In this tutorial you will learn:
- How to use the present perfect vs. the past simple.
This will help you in your IELTS speaking exam because:
- You will learn to use a mix of simple and complex structures to score a band 6 and higher.
There will be many times when the examiner is going to ask you about your past.
‘What music did you like growing up?’
‘What was the last book you read?’
“Tell me about your first teacher.”
Because of this, it is essential that you are ready to talk about the past fluently.
Why you should use the past simple and present perfect in the IELTS speaking exam.
Although there are lots of tricks and tips for talking about the past in interesting and complex ways, one of the first tools to master is the use of ‘past simple’ and ‘present perfect.’
These two tenses are among the first things that an examiner will check, and if you have difficulty using these tenses early in the exam, then the examiner might think you are a low scoring candidate.
It’s much better to master these tenses consistently and feel comfortable using both these tenses with ease.
This is one of the first tenses every student learns and one of the most important.
In short, we use the past simple tense when we want to talk about an event in the past that has either finished or isn’t connected to now.
We usually know the time of the event from the conversation, and if we don’t then, we include the time in the sentence.
- I went to a concert last night.
- I played tennis when I was young.
- I lived in Italy in 2001
In example one we know that the concert was last night and that it is not happening now. In example two we know that the speaker does not play tennis now.
Like the present simple, we can use the past simple to talk about single events (I went to the concert) or a state (I lived in Italy in 2001).
To make the past simple you only need to change the verb in the sentence to a past form. Usually, the verb takes a regular form by ending in ‘ed,’ but there are around 200 words in English that take the irregular form.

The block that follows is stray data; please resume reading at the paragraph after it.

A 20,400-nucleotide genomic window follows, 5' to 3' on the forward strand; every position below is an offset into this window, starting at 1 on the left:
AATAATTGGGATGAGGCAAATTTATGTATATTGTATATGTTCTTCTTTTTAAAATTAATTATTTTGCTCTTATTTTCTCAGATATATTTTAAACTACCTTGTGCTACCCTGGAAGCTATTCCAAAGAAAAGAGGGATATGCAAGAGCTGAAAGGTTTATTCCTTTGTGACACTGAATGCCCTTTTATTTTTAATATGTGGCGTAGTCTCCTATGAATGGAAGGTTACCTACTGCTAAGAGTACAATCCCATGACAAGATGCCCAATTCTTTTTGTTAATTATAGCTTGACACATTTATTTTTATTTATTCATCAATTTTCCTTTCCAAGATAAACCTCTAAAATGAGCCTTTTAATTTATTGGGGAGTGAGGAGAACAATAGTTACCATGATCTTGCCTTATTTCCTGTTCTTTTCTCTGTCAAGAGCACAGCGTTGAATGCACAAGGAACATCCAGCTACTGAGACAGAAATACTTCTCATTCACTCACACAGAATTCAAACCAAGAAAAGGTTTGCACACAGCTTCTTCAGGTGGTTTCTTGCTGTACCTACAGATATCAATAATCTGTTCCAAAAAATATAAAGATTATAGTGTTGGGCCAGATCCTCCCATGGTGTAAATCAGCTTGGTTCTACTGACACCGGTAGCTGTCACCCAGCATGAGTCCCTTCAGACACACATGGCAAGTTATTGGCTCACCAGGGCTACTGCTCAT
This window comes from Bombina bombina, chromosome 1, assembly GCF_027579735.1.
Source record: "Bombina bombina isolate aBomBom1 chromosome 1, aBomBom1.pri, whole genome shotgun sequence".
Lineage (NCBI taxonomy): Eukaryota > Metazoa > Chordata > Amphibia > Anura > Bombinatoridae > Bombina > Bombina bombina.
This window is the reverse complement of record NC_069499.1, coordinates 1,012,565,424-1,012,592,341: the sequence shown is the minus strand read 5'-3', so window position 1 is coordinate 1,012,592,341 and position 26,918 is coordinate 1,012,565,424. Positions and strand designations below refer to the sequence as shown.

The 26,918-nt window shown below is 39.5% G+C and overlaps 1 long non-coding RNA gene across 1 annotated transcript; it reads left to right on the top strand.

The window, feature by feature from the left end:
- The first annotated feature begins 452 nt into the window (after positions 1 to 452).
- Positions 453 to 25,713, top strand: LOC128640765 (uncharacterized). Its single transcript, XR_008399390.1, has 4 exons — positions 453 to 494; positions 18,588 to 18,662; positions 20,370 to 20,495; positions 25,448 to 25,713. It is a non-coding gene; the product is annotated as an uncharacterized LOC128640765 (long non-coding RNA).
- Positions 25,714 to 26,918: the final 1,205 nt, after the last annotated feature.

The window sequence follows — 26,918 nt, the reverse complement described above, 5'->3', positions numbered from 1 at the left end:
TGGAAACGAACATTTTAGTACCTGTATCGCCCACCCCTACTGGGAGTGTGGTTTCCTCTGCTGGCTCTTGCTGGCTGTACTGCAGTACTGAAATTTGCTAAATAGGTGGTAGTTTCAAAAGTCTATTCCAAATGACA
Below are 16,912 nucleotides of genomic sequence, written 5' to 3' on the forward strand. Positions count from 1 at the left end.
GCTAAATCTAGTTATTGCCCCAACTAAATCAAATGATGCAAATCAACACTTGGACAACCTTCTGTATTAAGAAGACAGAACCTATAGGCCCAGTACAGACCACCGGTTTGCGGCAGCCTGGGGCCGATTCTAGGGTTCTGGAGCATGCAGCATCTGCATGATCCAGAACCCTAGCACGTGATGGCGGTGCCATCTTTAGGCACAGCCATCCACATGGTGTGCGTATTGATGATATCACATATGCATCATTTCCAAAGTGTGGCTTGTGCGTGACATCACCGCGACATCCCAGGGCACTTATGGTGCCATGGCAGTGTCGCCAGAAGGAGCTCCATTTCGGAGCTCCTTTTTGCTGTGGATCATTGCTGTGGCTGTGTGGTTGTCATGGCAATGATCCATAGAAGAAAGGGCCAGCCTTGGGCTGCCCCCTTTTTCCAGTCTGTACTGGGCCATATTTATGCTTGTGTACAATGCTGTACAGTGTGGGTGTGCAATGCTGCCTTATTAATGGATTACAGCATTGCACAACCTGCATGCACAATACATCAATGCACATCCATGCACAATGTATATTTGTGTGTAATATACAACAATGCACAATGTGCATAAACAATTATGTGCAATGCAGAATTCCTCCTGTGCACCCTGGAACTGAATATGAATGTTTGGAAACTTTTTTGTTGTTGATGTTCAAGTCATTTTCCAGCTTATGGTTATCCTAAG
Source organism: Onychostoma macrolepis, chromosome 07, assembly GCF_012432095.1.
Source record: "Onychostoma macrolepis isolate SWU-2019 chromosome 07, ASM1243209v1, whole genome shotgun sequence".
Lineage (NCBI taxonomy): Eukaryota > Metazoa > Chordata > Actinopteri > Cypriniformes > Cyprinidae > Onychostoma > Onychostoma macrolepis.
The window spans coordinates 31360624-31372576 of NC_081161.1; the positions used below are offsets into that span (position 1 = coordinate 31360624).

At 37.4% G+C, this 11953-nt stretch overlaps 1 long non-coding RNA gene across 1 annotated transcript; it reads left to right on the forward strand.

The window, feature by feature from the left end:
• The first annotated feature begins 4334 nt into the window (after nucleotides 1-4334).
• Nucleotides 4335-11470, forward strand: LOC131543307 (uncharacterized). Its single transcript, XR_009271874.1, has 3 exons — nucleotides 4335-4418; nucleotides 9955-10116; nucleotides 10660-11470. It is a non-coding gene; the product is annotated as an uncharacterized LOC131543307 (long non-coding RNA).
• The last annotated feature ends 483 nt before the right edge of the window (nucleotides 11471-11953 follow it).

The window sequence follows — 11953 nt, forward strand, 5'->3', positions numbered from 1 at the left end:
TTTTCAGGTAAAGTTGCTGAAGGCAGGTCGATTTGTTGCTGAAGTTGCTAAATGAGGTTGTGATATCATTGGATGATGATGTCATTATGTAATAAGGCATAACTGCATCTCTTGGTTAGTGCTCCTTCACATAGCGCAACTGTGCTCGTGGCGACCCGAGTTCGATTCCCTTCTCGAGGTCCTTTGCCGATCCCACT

- Subject + Past Verb form
- I go to the market -> I went to the market (Irregular)
- I live in China -> I lived in China (Regular)
- She bakes cakes -> She baked cakes. (Regular)
How to use past simple in part 1 of the exam
To use the past simple in the speaking exam, you should listen for hints from the examiner. In part 1 they will usually start by asking a general question such as ‘What is your favourite colour?’ and will follow up with a question about the past, i.e. ‘Did you like this colour when you were young?’.
Look out for this pattern and also listen carefully to any time markers such as ‘when you were young,’ ‘before…’ or ‘last…’.
Let’s take a look at an example conversation:
Examiner: Do you work?
Candidate: Yes, I work at a restaurant in town.
Examiner: What was your first day like at your job?
Candidate: It was very difficult. I arrived late because I got lost and my boss was very angry. Honestly, I felt so embarrassed that…
In this example, the speaker has identified that the question is about their first day at work and has decided to show the examiner that they are aware of a number of past forms, both regular and irregular. By answering the first question in the present simple, the speaker has also shown that they clearly know how to use both forms.
The present perfect form is a little more complex than the past simple. The form is:
- Subject + have/has + Past participle
- I have seen the movie twice already
- She has lived here for 3 years.
- We have visited her every day.
It is a good idea to think of the present perfect of having two jobs. 1. To talk about doing something that has finished some time before now and 2. To talk about something that happened from the past up to now. Let’s look at both of these in more detail.
1. An action that finished some time before now
If something happened in the past and we want to say that we have done it, then we may use the past simple or the present perfect. However, the past simple is used when we know the time, and the present perfect is used when we either don’t know the time, or it isn’t important.
- I have been to Paris twice
- I’ve only been in love once.
In both of these cases, time isn’t important. What is important is that they have happened.
2. An action that occurred from the past up to now
We can also use the present perfect for talking about something that started in the past and continues to now.
- I have lived in London for 10 years.
- She has been a teacher since 2010.
In the first example we know that the speaker still lives in London now and in the second example, we know that she is still a teacher.
How to use present perfect in part of the IELTS speaking exam
We often use the present perfect in combination with the past simple. The present perfect is used as a general introduction and is then elaborated on with the past simple. Let’s take a look at an example:
Examiner: Tell me about a time you moved schools.
Candidate: Well, I’ve moved schools about 3 times in my life, but the last one was the most difficult for me. You see, I lived in a town….
In this example, the speaker is able to show that they can easily switch between the two tenses. By showing that they can easily switch between the two tenses the speaker can demonstrate to the examiner that they have control over these tenses in English.
From this, the examiner will think that the speaker is a strong candidate.
Both part 1 and 2 will require that you talk about the past at some point and so if you want to score a band 6 or higher on the IELTS speaking test, you are going to need to master talking about the past with these two tenses.
You can download or listen to the audio version here: